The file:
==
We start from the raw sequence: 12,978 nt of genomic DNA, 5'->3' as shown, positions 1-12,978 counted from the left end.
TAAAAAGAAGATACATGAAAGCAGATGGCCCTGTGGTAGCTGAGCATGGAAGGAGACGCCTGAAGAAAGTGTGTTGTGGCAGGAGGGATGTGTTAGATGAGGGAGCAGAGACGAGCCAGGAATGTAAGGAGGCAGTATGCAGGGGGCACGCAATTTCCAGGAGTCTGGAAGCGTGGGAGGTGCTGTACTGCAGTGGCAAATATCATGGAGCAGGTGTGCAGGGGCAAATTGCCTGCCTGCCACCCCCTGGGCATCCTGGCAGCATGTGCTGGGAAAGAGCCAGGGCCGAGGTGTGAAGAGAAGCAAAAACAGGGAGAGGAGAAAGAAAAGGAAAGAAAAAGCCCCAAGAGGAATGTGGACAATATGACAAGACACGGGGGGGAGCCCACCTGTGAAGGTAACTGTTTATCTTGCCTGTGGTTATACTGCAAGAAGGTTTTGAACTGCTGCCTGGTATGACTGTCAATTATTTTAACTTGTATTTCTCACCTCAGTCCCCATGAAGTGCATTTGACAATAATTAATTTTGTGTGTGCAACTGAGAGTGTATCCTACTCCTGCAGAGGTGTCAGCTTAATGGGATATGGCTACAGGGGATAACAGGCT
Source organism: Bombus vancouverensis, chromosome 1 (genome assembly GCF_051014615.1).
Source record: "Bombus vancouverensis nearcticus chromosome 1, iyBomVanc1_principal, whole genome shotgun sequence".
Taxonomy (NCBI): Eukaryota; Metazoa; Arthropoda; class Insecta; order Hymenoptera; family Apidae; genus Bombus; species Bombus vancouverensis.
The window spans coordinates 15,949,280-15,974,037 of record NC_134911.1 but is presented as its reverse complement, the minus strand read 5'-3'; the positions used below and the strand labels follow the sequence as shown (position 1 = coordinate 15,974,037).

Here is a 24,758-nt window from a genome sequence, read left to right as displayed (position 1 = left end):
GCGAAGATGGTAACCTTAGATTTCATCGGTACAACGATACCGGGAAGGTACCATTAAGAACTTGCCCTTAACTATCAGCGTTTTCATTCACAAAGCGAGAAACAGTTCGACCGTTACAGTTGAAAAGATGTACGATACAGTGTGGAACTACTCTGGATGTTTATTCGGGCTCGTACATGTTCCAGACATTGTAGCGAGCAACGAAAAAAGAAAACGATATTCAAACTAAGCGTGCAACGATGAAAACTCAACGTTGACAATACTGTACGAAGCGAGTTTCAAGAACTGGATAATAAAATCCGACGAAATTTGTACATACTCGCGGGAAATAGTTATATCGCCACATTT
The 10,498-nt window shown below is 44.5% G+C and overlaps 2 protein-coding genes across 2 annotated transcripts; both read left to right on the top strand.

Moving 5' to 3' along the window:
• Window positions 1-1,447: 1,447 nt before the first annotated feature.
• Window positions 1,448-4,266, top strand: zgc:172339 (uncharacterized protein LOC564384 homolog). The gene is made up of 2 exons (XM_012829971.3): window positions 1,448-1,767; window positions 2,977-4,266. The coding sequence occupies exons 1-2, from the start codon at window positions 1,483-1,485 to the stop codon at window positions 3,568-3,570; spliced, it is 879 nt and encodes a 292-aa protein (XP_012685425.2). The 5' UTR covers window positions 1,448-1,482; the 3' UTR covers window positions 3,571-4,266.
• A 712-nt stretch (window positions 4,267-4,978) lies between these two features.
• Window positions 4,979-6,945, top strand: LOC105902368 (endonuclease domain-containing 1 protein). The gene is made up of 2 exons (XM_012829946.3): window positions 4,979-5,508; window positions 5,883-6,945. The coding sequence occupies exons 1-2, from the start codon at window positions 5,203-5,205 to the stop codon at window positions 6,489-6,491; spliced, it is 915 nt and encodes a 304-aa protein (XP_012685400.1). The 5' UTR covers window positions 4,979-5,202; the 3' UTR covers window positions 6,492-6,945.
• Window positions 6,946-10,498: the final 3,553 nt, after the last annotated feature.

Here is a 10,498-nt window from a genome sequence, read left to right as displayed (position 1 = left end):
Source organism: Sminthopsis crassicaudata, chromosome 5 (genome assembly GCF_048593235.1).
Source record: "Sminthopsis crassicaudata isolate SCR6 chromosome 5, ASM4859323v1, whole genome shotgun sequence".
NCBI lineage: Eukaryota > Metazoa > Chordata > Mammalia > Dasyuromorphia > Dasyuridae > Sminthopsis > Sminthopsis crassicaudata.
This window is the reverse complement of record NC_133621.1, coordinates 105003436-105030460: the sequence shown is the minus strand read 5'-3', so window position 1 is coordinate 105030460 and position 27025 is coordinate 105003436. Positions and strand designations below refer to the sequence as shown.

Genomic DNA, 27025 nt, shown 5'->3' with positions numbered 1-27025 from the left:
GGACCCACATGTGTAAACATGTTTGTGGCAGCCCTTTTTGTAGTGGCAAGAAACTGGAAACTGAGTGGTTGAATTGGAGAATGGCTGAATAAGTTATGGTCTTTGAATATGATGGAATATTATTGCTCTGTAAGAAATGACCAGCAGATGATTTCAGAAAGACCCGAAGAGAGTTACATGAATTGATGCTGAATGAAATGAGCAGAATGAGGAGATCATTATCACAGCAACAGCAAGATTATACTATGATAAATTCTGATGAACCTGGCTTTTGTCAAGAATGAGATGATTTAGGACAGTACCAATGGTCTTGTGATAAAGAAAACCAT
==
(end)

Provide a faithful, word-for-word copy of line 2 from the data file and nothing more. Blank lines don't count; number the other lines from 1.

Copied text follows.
TAAAAAGAAGATACATGAAAGCAGATGGCCCTGTGGTAGCTGAGCATGGAAGGAGACGCCTGAAGAAAGTGTGTTGTGGCAGGAGGGATGTGTTAGATGAGGGAGCAGAGACGAGCCAGGAATGTAAGGAGGCAGTATGCAGGGGGCACGCAATTTCCAGGAGTCTGGAAGCGTGGGAGGTGCTGTACTGCAGTGGCAAATATCATGGAGCAGGTGTGCAGGGGCAAATTGCCTGCCTGCCACCCCCTGGGCATCCTGGCAGCATGTGCTGGGAAAGAGCCAGGGCCGAGGTGTGAAGAGAAGCAAAAACAGGGAGAGGAGAAAGAAAAGGAAAGAAAAAGCCCCAAGAGGAATGTGGACAATATGACAAGACACGGGGGGGAGCCCACCTGTGAAGGTAACTGTTTATCTTGCCTGTGGTTATACTGCAAGAAGGTTTTGAACTGCTGCCTGGTATGACTGTCAATTATTTTAACTTGTATTTCTCACCTCAGTCCCCATGAAGTGCATTTGACAATAATTAATTTTGTGTGTGCAACTGAGAGTGTATCCTACTCCTGCAGAGGTGTCAGCTTAATGGGATATGGCTACAGGGGATAACAGGCT